Don’t put smart dimmable bulbs in a setup where the current to them is controlled by a dimmer device. The bulbs will confuse the switch/relay and vice a versa and you can burn out one or the other.
If you have dimmable smart bulbs, you need to let them control their own current draw. You can use a smart dimmer device which is not controlling current draw, like the hue dimmer switch or the osram lightify smart dimmer. Or the Popp or Z wave.me wall-mounted controllers. These are all battery operated, so the bulbs continue to draw the current that they need, these switches just send an instruction.
If you are using the fibaro dimmer, you should be using it with dumb dimmable bulbs. Not smart bulbs.
This used to be true, but there are now a number of devices which can solve this issue.
In particular, as I mentioned, there are now at least four battery-operated switches available in the UK that can be wall-mounted and will work with smart bulbs.
The following thread discusses some of the options. Although it does mention some devices which are only available in the US, like the Cooper, there are others which are only available in Europe, like the Popp, which serve a similar purpose although they have a different form factor. So the approach is the same even if the exact device may be different.
Some UK members have even created 3-D designs as mounting platforms for these.
The Fibaro is an excellent device and serves many use cases very well. So it just comes down to your own particular needs and preferences. But there are definitely more options than there were even six months ago. Choice is good.
If using the 212 do you HAVE to use dumb dimmable bulbs or can you use non-dimmable, reading around it’s a maybe/maybe not. Also it stays minimum 50W or use the bypass, but again a maybe/maybe not. Mine will be 4 LEDs each 5W each?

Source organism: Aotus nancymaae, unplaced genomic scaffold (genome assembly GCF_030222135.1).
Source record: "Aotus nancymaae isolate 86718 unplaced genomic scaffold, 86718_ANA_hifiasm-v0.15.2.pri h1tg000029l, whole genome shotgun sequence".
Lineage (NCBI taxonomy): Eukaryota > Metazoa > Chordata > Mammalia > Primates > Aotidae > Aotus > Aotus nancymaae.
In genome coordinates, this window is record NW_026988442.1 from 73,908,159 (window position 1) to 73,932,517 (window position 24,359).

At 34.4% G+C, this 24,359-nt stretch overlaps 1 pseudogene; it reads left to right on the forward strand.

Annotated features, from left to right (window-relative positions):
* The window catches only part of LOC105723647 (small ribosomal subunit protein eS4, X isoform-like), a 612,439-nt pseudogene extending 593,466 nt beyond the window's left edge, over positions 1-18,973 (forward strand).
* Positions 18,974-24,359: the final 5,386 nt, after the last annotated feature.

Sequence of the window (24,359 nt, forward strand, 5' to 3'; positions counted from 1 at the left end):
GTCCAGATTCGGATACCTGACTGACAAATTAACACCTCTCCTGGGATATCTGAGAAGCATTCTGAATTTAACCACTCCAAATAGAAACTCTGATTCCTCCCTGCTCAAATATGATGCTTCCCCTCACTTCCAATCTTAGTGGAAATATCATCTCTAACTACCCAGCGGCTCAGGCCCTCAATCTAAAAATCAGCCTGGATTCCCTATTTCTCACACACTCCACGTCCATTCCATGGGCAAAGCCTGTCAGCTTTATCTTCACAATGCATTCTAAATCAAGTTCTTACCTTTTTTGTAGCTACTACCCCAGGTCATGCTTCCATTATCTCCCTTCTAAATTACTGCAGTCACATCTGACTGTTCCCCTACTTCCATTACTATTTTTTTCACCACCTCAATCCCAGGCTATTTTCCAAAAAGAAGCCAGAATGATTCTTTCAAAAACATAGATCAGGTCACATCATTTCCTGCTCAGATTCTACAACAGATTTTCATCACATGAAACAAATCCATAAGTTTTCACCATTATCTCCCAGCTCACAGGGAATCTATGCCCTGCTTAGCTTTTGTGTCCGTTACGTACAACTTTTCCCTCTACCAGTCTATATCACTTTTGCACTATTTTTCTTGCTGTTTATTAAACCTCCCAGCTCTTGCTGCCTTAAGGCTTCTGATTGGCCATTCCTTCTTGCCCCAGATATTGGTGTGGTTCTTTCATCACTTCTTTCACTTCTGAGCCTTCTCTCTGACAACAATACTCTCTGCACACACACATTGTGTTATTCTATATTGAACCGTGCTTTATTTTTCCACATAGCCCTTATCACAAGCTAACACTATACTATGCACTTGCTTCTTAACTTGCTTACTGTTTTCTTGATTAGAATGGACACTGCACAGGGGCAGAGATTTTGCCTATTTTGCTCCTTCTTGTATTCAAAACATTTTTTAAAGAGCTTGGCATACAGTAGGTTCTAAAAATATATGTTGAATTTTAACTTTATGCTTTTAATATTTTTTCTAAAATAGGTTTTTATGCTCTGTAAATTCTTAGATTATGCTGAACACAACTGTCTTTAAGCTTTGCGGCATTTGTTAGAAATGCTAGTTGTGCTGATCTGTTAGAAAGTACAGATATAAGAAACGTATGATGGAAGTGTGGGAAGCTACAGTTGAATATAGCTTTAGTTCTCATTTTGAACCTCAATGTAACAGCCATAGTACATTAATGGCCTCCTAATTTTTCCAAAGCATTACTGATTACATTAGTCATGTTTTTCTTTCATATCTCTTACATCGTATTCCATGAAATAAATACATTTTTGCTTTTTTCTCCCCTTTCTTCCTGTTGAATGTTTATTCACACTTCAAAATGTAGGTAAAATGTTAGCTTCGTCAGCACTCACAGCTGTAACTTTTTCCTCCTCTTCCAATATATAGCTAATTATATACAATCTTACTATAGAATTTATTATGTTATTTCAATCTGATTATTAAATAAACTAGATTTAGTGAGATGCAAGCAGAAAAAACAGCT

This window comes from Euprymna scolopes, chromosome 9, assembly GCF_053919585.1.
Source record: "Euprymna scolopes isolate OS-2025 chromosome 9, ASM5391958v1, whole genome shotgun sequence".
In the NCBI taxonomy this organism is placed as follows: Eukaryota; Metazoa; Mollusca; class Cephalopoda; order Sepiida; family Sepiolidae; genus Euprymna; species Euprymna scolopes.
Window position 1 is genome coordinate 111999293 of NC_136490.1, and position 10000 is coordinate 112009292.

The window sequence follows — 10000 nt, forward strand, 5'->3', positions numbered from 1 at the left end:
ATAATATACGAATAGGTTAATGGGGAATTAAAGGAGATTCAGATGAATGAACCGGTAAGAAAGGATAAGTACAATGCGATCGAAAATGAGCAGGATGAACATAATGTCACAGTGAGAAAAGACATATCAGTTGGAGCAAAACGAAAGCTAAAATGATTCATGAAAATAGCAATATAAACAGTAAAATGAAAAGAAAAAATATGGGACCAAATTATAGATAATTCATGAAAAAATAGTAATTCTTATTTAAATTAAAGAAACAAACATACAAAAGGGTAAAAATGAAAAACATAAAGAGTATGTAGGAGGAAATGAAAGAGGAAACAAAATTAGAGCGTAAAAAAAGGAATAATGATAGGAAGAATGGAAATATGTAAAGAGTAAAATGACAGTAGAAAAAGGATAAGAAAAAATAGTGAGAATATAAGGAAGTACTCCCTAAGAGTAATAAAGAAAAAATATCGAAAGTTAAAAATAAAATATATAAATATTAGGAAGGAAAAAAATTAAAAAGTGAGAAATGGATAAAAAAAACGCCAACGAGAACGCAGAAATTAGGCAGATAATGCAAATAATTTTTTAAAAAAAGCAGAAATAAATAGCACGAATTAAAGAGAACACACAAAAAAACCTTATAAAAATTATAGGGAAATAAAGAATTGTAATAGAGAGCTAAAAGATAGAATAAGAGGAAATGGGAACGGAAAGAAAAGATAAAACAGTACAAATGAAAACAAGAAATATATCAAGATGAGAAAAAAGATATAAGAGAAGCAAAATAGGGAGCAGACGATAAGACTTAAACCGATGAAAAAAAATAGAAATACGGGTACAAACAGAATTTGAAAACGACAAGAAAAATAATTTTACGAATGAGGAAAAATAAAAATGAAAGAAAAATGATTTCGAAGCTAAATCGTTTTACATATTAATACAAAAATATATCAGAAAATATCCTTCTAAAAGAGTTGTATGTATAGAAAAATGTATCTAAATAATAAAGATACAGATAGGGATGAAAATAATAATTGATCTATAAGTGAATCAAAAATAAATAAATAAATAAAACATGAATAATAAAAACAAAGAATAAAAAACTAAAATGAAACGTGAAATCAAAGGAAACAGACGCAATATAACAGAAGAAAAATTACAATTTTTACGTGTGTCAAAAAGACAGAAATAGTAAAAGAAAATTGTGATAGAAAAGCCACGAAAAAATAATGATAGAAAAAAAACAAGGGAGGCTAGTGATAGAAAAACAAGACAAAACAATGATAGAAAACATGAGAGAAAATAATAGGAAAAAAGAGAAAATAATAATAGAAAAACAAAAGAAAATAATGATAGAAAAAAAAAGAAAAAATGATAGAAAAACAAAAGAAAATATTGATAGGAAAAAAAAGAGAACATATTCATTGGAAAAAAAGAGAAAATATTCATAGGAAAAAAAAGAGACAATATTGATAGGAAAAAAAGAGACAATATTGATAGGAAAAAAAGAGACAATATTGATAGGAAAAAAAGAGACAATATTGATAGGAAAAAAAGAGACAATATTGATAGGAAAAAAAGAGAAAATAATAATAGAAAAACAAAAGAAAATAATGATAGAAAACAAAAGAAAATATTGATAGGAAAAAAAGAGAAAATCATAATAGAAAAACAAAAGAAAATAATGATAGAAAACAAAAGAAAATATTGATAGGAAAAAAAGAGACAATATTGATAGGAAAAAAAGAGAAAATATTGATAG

The bypass presents a dummy load (which always seems a bit wasteful to me), and is only needed when you are using the dimming function and even then only if you dim the bulbs down to the minimum light level. Without the bypass they might flicker.
It should work just fine. I’d be interested to hear what problems @danmarson is having?
The only thing to be wary of is that you get a UK/EU spec device. If you get a US one (they are often a bit cheaper on eBay) it won’t work with a UK ST hub. (I can see from the label that this isn’t Dan’s problem).
Would the Fibaro FGD-212 be ok if I installed it this way…
Rather than getting a bigger back box as I have a stud wall, I removed the back box and where it’s mounted I could “shove” it above the back box, extend the required wires with “choccy” block and poke what’s required back into the back box.
Would it still be able to communicate with the ST hub like this on another floor?
I can’t fit a bigger back box in here with the way the stud wall is and strut across to fix the back box to.
My understanding is that this can compromise fire safety.
Instead, there are two good options.
One) find a different place on the circuit to put the relay. This is often at the ceiling rose. You may have more space to work with there.
Two) use a box extender that extends the box forward rather than back. These can be made to look quite nice with the appropriate face plate. These are often listed as a “surface mount pattress box” or as an “extension collar.” They come in a variety of colors and materials, as well as different depths. Don’t get a metal one, or you won’t be able to get signal through.